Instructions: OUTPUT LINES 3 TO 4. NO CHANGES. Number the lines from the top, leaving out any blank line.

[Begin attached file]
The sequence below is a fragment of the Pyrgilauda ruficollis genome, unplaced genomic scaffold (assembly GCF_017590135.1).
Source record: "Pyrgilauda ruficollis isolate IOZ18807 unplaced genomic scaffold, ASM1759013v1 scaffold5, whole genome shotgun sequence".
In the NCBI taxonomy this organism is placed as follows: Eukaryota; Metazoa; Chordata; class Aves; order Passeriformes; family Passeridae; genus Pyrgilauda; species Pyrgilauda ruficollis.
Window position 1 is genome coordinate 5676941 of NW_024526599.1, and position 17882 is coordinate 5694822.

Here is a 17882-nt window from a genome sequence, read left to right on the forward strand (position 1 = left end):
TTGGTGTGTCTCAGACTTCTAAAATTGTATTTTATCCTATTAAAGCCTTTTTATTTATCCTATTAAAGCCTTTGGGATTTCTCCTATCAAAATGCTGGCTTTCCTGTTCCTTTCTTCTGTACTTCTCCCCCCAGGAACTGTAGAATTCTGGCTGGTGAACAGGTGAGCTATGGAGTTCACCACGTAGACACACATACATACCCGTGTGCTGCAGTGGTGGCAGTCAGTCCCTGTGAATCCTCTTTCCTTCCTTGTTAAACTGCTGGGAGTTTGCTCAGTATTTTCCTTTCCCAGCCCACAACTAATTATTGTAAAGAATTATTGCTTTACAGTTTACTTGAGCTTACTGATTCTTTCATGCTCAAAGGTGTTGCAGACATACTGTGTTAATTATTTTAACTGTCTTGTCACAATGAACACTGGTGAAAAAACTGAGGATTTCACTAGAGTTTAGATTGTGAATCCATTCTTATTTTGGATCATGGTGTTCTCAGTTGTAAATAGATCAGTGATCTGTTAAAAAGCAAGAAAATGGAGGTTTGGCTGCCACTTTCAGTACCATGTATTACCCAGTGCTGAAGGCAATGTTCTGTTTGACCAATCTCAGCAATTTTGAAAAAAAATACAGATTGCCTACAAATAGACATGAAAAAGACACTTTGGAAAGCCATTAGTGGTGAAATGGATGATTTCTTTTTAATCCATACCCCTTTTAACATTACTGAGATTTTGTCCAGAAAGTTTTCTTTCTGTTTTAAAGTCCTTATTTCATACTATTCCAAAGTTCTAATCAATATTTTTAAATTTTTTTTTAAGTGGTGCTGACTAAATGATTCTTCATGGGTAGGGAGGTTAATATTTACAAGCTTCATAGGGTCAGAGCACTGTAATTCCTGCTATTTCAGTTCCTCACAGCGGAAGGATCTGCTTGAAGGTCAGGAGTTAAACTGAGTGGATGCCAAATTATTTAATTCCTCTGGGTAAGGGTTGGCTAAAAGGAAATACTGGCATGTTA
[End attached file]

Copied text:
In the NCBI taxonomy this organism is placed as follows: Eukaryota; Metazoa; Chordata; class Aves; order Passeriformes; family Passeridae; genus Pyrgilauda; species Pyrgilauda ruficollis.
Window position 1 is genome coordinate 5676941 of NW_024526599.1, and position 17882 is coordinate 5694822.